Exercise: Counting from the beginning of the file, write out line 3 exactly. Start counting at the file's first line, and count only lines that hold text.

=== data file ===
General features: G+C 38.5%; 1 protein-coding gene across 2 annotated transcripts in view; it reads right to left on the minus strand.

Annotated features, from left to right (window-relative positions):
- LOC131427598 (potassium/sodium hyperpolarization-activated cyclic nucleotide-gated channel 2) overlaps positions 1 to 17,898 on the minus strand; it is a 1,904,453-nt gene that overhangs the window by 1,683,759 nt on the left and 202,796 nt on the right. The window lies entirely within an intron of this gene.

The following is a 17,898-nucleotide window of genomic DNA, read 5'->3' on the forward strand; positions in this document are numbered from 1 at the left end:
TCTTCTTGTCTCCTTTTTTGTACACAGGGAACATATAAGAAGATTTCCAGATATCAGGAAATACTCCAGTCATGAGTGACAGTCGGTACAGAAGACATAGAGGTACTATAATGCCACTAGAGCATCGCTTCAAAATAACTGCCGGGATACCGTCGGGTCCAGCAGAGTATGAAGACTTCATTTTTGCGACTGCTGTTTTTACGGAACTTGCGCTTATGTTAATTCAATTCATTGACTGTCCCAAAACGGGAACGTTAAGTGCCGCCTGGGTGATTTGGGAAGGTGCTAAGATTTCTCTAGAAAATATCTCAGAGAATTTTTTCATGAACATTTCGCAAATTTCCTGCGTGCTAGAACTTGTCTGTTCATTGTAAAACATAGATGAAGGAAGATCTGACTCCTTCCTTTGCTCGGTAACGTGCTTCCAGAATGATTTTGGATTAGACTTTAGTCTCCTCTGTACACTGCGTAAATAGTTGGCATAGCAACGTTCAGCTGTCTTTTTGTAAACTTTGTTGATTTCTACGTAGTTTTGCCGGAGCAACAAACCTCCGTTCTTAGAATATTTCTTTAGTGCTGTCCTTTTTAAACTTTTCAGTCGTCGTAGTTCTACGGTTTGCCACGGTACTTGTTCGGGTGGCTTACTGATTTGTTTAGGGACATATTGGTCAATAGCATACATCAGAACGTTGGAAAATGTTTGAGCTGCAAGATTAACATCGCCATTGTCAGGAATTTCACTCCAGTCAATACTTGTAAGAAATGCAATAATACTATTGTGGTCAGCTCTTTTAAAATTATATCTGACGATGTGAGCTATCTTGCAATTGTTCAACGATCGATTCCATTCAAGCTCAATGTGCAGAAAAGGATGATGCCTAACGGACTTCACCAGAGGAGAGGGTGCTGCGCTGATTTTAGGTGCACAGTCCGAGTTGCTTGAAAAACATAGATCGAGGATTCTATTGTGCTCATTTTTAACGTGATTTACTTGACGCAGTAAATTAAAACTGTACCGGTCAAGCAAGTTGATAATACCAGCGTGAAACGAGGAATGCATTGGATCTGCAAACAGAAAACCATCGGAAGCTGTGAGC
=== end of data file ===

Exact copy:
- LOC131427598 (potassium/sodium hyperpolarization-activated cyclic nucleotide-gated channel 2) overlaps positions 1 to 17,898 on the minus strand; it is a 1,904,453-nt gene that overhangs the window by 1,683,759 nt on the left and 202,796 nt on the right. The window lies entirely within an intron of this gene.